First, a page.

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Volume 748: debated on Tuesday 8 October 2013


Asked by

To ask Her Majesty’s Government what is their assessment of the importance of tourism to the United Kingdom economy.

My Lords, I beg leave to ask the Question standing in my name on the Order Paper. In doing so, I declare an interest as chairman of the Association of Leading Visitor Attractions.

My Lords, tourism makes a major contribution to the economy in all parts of the United Kingdom. In 2011, tourism directly contributed £53 billion to the economy and employed 2.7 million people in full or part-time jobs. The Government place great importance on this industry as part of their strategy for growth. That is why we are investing more than £130 million, matched between the public and private sectors, in the GREAT and other marketing campaigns.

My Lords, the reality is that successive Governments have treated tourism as a Cinderella industry. If you look at the rates of air passenger duty and VAT, we are internationally uncompetitive. On visa requirements, France gets six times the number of Chinese visitors that we do. Tourism was not mentioned in the manifestos of any of the parties at the previous election. As a result of the reshuffle, we are now on our ninth tourism Minister in 10 years. Is my noble friend aware that 33 tourism bodies have today come together to form the campaign for tourism to argue that tourism should be much higher up the political agenda, and that they have written to the party leaders and are determined that tourism will be supported to enable it to fulfil its true potential?

My Lords, I am, indeed, aware of the campaign and its letters to the party leaders and other interested groups. I have read its letter, which a wide range of organisations has signed. I am sure I shall have nothing to do with the writing of any of the party manifestos, but I encourage the writers and all of us to think very strongly about that important sector, tourism.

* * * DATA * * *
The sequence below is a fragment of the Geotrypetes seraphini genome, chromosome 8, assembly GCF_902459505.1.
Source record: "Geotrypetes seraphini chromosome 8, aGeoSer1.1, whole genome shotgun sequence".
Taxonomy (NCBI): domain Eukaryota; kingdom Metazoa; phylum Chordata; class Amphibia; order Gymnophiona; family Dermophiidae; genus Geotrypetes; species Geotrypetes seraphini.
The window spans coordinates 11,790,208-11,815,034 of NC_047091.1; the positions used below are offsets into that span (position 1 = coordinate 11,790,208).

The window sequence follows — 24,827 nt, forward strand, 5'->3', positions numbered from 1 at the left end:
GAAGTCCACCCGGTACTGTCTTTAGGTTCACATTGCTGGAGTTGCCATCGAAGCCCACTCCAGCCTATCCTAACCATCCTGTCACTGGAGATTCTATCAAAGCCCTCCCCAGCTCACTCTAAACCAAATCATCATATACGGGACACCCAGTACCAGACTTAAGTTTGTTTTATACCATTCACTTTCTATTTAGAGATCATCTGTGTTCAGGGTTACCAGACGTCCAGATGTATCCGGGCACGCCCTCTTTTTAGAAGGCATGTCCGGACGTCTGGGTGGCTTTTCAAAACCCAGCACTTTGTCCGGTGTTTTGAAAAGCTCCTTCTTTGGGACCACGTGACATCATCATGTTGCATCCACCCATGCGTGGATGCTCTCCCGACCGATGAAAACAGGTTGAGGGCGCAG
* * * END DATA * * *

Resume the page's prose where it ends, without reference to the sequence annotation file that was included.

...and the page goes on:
My Lords, I am sure that Members are aware that we have at our disposal, at virtually no cost, an opportunity to increase tourism by at least 10% by introducing a daylight saving scheme in this country. We have tried this—noble Lords groan, but it is even more important now with our economy as it is and given the fact that we have an Olympic legacy, on which it was said that we would produce a new sporting generation. Daylight saving would enable young and older people to partake in sport outside for much longer, it would be much better for all of us and there would be a saving in energy. It is something that I hope the Minister will take back and use his persuasive powers to have reintroduced.

I thank the noble Baroness for her observations on daylight saving, which has come before your Lordships before. I think it is fair to say that everyone has sought a consensus across all parts of the United Kingdom. This has always been a problem, particularly for our friends in the northern part of the kingdom. That has been the worry and it is traditionally why we have felt that there should be a consensus. I am also particularly struck by the successes of sports tourism, and of course we very much look forward to the Tour de France in Yorkshire next year.